Work Visas on the Move (Again)

Just before Christmas (possibly strategic timing in light of criticism he faced in the last few months) the Minister of Immigration announced a scheme to overhaul the entire employer assisted Work Visa system.  The proposals are set out in a detailed Consultation Paper, and I am currently involved with a couple of industry groups which plan to make submissions on this by mid-March.  Apparently the aim is to roll out the final form of the policy in the middle of 2020, which is – what a surprise – just before the next Election.

The New Model

A central feature is that all employers wishing to hire migrants must get one of three types of accreditation.  The category already exists as a subset of Work Visa policy, and is described in one of our fact sheets.  Under the current settings, employers must show that they:

  • are in a sound financial position;
  • have robust HR policies to safeguard employees;
  • have a clean employment relations record (for instance, no adverse claims against them before the Employment Relations Authority); and
  • are actively committed to employing and training New Zealand workers.

Whether accreditation under the new policy will look much different is not clear, although it is likely to carry over many of the above requirements into a new scheme.

Once accredited, employers can support applications for visas relatively easily.  This might give greater certainty to employers who get it.  There are, however, a couple of immediate risks with this idea:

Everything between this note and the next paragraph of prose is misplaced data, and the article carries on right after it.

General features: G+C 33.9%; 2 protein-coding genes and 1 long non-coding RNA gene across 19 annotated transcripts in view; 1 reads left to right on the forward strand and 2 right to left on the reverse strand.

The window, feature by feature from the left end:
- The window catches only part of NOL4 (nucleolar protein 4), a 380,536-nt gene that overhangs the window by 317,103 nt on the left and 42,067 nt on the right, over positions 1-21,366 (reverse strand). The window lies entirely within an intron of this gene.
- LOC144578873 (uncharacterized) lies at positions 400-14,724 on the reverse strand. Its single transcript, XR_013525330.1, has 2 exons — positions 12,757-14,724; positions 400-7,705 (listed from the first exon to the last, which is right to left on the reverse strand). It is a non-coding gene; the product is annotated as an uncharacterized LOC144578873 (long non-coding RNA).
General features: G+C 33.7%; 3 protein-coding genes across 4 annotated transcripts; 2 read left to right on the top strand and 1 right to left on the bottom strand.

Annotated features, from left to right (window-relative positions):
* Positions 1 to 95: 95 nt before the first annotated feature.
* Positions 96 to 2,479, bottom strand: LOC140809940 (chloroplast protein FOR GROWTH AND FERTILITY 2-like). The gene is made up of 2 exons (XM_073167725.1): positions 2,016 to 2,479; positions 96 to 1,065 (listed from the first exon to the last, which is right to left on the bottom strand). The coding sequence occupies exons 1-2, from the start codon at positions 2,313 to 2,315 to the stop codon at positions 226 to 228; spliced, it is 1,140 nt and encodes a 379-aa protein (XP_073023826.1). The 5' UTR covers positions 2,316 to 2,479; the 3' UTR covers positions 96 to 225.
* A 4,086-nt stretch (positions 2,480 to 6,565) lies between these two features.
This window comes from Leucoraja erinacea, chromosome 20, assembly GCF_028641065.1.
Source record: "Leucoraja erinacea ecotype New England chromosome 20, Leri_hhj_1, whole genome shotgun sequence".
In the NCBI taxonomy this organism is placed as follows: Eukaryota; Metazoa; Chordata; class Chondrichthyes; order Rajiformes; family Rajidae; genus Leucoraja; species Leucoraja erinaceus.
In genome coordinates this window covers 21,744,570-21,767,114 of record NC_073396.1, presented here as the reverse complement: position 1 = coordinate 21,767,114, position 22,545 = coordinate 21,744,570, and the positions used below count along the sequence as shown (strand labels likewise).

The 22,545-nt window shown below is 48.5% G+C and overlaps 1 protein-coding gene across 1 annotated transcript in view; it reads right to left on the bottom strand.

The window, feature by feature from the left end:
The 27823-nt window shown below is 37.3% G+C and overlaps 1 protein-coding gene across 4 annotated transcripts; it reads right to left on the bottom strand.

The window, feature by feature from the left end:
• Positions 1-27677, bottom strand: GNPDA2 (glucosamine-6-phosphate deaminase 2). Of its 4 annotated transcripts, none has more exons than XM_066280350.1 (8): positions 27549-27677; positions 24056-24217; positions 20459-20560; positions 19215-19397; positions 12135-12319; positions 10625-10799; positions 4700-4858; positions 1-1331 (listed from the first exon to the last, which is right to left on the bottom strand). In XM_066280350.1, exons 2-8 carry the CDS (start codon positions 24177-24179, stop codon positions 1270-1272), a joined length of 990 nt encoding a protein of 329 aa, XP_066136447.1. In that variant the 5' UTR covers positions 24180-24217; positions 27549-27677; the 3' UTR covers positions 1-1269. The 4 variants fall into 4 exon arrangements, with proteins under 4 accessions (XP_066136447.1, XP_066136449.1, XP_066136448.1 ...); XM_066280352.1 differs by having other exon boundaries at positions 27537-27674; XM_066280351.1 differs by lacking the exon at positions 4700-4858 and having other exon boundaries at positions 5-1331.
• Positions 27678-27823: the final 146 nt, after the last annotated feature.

• Businesses wanting to hire only 1 or 2 people will face a disproportionate load of paperwork.  From our experience, seeking accreditation is a serious exercise.  The standards currently applied to accreditation set a high bar for employers in terms of HR policies and the expectation that they will continue to actively recruit and train New Zealanders.
  • Accreditation must apparently be renewed every 12 months.  There could be real problems for employers if Immigration is slow to decide applications for renewal, because if the existing certificate lapses before a new one is issued, the migrant staff have to stop working.  Just a couple of years ago the whole accreditation scheme was almost dysfunctional, until the duration of the grant was increased from 1 to 2 years in 2017.

A class of premium accreditation will be available, requiring an employer to demonstrate “pastoral care, active engagement in workforce programmes and endorsement by third parties [i.e., unions].”  The successful business can renew for 2 years at a time.  Again, though, this does not compare favourably with the present settings which allow existing accredited employers who appear to be reliable in the long run to extend their certification for 5 years at a time.

Another new element is the concept of “sector agreements” with particular industries for hiring in lower-skilled occupations.  Business groups such as the EMA and Restaurant Association will need to invest even more in research and professional lobbying to secure an agreement benefiting their membership.  The consultation paper suggests: